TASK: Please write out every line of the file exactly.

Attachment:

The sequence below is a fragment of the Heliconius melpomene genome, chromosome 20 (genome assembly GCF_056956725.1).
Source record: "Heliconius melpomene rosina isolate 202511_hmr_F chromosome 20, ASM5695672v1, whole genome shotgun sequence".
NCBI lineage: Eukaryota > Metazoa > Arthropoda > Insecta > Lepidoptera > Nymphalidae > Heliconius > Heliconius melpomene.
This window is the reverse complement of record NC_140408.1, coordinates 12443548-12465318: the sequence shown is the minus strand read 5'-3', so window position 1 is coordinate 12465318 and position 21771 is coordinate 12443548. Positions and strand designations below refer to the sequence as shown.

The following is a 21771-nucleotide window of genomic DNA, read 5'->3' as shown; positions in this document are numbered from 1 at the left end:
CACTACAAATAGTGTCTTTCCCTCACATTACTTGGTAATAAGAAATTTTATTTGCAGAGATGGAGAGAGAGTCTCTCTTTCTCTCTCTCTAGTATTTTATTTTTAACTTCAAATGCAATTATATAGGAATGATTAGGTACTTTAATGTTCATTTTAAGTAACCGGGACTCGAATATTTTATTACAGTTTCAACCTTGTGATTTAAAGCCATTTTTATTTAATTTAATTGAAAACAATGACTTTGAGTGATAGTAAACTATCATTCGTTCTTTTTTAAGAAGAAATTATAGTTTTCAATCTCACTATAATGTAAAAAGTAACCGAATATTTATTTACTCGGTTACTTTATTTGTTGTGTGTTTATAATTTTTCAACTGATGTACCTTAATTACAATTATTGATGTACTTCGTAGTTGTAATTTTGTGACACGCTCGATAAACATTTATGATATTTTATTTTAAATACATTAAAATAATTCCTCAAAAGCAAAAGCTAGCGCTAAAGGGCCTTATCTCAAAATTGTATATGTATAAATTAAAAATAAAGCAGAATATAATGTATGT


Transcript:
The sequence below is a fragment of the Heliconius melpomene genome, chromosome 20 (genome assembly GCF_056956725.1).
Source record: "Heliconius melpomene rosina isolate 202511_hmr_F chromosome 20, ASM5695672v1, whole genome shotgun sequence".
NCBI lineage: Eukaryota > Metazoa > Arthropoda > Insecta > Lepidoptera > Nymphalidae > Heliconius > Heliconius melpomene.
This window is the reverse complement of record NC_140408.1, coordinates 12443548-12465318: the sequence shown is the minus strand read 5'-3', so window position 1 is coordinate 12465318 and position 21771 is coordinate 12443548. Positions and strand designations below refer to the sequence as shown.

The following is a 21771-nucleotide window of genomic DNA, read 5'->3' as shown; positions in this document are numbered from 1 at the left end:
CACTACAAATAGTGTCTTTCCCTCACATTACTTGGTAATAAGAAATTTTATTTGCAGAGATGGAGAGAGAGTCTCTCTTTCTCTCTCTCTAGTATTTTATTTTTAACTTCAAATGCAATTATATAGGAATGATTAGGTACTTTAATGTTCATTTTAAGTAACCGGGACTCGAATATTTTATTACAGTTTCAACCTTGTGATTTAAAGCCATTTTTATTTAATTTAATTGAAAACAATGACTTTGAGTGATAGTAAACTATCATTCGTTCTTTTTTAAGAAGAAATTATAGTTTTCAATCTCACTATAATGTAAAAAGTAACCGAATATTTATTTACTCGGTTACTTTATTTGTTGTGTGTTTATAATTTTTCAACTGATGTACCTTAATTACAATTATTGATGTACTTCGTAGTTGTAATTTTGTGACACGCTCGATAAACATTTATGATATTTTATTTTAAATACATTAAAATAATTCCTCAAAAGCAAAAGCTAGCGCTAAAGGGCCTTATCTCAAAATTGTATATGTATAAATTAAAAATAAAGCAGAATATAATGTATGT